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* *Reflection: Shared Expectations
Introduction to Transformations using Play-dough - Section 2: Collaborative Hands- on Activity

This one lesson has been the most beneficial lesson I ever created for correcting a very common misconception - corresponding parts. In years past, my high school geometry students really struggled to understand corresponding parts and this one concept runs throughout so many skills in geometry such as: congruent figures (corresponding parts are congruent), similar figures (corresponding sides are proportional and corresponding angels are congruent), transformations (labeling of corresponding parts), and parallel lines cut by a transversal (corresponding angles). This one lesson has greatly improved my students' conceptual understanding of what it means in geometry to correspond. However, as awesome as this lesson is, if it is your student's first experience with hands-on materials in your room it might not be a productive experience. The classroom management aspect of this lesson is hectic. I set very clear expectations at the start of the year and then remind students of these before each hands-on lesson. The play dough is of course an attractive means of modeling very inappropriate images so be explicit about this in your instructions. Allowing time at the start of the lesson to play with the dough will help reduce the number of incidents during the actual lesson time.

*Classroom Management - Shared Expectations*

*Shared Expectations: Classroom Management - Shared Expectations*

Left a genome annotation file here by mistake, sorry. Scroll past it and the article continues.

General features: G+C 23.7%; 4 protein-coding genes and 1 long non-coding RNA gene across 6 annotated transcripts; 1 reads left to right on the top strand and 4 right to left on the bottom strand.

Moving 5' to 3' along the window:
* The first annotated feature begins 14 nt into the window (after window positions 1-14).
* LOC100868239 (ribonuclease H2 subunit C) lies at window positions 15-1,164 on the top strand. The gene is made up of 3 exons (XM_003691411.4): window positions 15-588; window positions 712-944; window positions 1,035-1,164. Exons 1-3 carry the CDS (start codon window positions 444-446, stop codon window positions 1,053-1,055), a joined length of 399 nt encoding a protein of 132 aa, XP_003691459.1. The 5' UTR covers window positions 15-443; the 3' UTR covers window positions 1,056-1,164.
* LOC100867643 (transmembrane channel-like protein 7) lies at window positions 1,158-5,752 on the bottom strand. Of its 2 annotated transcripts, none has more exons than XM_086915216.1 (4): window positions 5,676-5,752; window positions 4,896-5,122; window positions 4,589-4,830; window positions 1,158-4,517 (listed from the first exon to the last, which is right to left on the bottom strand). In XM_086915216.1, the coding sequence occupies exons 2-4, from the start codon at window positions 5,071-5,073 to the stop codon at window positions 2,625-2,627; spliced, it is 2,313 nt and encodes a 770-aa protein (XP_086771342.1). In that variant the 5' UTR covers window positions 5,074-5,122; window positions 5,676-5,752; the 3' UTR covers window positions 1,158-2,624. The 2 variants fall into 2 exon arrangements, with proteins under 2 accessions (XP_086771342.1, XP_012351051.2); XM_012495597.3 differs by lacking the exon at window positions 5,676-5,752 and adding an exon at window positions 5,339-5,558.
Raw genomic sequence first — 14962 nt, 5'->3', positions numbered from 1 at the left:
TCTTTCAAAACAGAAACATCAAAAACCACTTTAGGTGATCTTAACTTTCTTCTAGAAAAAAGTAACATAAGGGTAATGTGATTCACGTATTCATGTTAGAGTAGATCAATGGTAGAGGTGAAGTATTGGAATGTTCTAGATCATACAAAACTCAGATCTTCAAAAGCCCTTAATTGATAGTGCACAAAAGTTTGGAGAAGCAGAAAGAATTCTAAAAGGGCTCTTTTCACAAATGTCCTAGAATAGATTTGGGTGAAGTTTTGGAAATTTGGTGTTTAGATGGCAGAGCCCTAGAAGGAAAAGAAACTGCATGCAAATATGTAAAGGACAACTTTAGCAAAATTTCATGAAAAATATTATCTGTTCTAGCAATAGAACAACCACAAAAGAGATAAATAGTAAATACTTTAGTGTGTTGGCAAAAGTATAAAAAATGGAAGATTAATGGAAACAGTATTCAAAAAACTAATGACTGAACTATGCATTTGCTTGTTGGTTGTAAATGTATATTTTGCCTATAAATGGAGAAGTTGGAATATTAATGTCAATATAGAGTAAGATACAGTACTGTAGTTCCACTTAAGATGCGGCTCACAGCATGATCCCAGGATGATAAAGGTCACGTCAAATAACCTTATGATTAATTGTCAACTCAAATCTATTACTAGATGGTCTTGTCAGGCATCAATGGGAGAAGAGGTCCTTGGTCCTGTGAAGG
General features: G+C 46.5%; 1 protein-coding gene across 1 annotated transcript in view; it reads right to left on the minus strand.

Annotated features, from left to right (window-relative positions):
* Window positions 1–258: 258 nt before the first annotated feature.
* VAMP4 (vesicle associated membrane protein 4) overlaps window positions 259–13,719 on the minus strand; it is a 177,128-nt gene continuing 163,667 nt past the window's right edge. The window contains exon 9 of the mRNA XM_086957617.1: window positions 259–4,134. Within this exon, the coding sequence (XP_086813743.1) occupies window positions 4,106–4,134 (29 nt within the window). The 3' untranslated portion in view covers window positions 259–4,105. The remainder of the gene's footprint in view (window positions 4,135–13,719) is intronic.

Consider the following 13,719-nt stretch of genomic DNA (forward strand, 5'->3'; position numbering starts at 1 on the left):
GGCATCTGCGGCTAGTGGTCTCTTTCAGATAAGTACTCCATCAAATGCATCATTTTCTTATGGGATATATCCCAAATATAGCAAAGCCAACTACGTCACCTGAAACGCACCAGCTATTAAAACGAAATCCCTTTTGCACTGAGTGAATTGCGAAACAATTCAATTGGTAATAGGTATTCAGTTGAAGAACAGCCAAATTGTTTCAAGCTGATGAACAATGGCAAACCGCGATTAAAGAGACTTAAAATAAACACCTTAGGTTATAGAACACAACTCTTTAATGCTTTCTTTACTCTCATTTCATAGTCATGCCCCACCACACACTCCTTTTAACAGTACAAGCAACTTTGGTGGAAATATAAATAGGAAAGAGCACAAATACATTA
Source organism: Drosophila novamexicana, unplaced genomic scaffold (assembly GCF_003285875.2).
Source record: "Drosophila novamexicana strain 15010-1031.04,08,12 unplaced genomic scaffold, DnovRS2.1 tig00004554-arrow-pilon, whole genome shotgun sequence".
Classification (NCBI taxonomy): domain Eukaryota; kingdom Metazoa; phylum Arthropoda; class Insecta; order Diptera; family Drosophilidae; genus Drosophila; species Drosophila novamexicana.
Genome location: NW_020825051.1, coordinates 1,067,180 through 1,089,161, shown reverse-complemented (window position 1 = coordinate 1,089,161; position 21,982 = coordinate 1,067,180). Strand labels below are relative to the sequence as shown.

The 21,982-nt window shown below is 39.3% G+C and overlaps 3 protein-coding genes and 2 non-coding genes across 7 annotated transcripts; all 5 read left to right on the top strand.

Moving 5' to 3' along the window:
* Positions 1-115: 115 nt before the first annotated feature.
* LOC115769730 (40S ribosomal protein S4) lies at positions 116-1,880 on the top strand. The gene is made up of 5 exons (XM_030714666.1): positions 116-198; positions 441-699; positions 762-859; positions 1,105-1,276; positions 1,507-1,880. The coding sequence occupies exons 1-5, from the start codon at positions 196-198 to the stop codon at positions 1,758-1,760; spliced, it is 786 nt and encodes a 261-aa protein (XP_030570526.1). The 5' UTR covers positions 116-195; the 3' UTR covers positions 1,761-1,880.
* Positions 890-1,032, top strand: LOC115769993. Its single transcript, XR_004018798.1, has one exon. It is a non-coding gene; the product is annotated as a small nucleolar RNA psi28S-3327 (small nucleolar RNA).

# Introduction to Transformations using Play-dough

Lesson 1 of 23

## Objective: Students will be able to understand the definition of congruence and corresponding parts as they relate to transformations.

## Big Idea: Engaging students to concretely understand the definition of congruence and identify corresponding parts.

*53 minutes*

#### Setting Expectations

*10 min*

Tell students that class today will explore what it means to be congruent and how to prove figures are congruent. Let the students know that the exploration will involve using cookie cutters and play-dough. Students will have the first two to three minutes to play with the play-dough and get all the creating out of their system. Now is also when you set your expectations about behavior with the play-dough and school appropriate creations. Once you have established your expectations, pass out the dough giving each student their own portion and allow them to play and create.

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This is the hands-on part of the lesson and having a document camera and projector will really help with this demonstration. Let your students know that they will be using cookie cutters to cut out designs and therefore should begin to flatten out the play-dough. Also warn students that they will need their cookie cut out for the rest of the class period so do not smash the dough until told to at the end of class. I have had issues with students smashing their figures before the end of class and needing to recut the figure and waste time. As you pass out the the cookie cutters, tell students you only have enough for about half the room, so they are to use what they are given, no trading, and then give them back to you. If you allow students to trade cutters or pass them over to the other students you will create problems for yourself. What you want to do is get at least two of each cookie design somewhere in the room but not sitting anywhere near each other. After all the students have used a cookie cutter and you are certain you have at least two of each design present in the room, then say, “Get up and move about the room until you find the figure that is congruent to yours. Whoever has the congruent figure to yours is now your partner and the two of you should sit together and show me proof that your cookie figures are actually congruent.